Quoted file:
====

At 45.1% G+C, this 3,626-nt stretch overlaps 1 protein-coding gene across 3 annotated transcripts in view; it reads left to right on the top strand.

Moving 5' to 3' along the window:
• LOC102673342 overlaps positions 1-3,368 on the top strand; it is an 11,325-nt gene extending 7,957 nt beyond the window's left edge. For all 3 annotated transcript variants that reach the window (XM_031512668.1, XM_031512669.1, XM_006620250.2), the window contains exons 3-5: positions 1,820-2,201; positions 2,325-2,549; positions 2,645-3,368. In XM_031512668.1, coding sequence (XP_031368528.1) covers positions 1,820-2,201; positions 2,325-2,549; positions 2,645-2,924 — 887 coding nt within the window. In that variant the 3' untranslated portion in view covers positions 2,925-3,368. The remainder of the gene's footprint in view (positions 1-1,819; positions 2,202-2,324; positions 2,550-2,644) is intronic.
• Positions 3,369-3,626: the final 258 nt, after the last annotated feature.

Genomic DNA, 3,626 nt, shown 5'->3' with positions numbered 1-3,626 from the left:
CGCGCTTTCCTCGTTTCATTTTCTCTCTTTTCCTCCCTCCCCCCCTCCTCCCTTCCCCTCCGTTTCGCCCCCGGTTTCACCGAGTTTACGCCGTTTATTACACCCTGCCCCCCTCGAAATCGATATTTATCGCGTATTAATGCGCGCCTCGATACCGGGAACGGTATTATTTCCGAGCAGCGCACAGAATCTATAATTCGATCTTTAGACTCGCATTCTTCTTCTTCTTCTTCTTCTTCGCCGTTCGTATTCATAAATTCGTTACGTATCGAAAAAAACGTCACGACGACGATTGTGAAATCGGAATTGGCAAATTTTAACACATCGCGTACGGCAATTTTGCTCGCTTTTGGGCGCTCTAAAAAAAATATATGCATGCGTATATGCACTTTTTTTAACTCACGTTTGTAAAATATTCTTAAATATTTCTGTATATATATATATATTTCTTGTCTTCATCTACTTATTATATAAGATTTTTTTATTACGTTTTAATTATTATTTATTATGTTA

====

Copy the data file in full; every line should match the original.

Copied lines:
At 45.1% G+C, this 3,626-nt stretch overlaps 1 protein-coding gene across 3 annotated transcripts in view; it reads left to right on the top strand.

Moving 5' to 3' along the window:
• LOC102673342 overlaps positions 1-3,368 on the top strand; it is an 11,325-nt gene extending 7,957 nt beyond the window's left edge. For all 3 annotated transcript variants that reach the window (XM_031512668.1, XM_031512669.1, XM_006620250.2), the window contains exons 3-5: positions 1,820-2,201; positions 2,325-2,549; positions 2,645-3,368. In XM_031512668.1, coding sequence (XP_031368528.1) covers positions 1,820-2,201; positions 2,325-2,549; positions 2,645-2,924 — 887 coding nt within the window. In that variant the 3' untranslated portion in view covers positions 2,925-3,368. The remainder of the gene's footprint in view (positions 1-1,819; positions 2,202-2,324; positions 2,550-2,644) is intronic.
• Positions 3,369-3,626: the final 258 nt, after the last annotated feature.

Genomic DNA, 3,626 nt, shown 5'->3' with positions numbered 1-3,626 from the left:
CGCGCTTTCCTCGTTTCATTTTCTCTCTTTTCCTCCCTCCCCCCCTCCTCCCTTCCCCTCCGTTTCGCCCCCGGTTTCACCGAGTTTACGCCGTTTATTACACCCTGCCCCCCTCGAAATCGATATTTATCGCGTATTAATGCGCGCCTCGATACCGGGAACGGTATTATTTCCGAGCAGCGCACAGAATCTATAATTCGATCTTTAGACTCGCATTCTTCTTCTTCTTCTTCTTCTTCGCCGTTCGTATTCATAAATTCGTTACGTATCGAAAAAAACGTCACGACGACGATTGTGAAATCGGAATTGGCAAATTTTAACACATCGCGTACGGCAATTTTGCTCGCTTTTGGGCGCTCTAAAAAAAATATATGCATGCGTATATGCACTTTTTTTAACTCACGTTTGTAAAATATTCTTAAATATTTCTGTATATATATATATATTTCTTGTCTTCATCTACTTATTATATAAGATTTTTTTATTACGTTTTAATTATTATTTATTATGTTA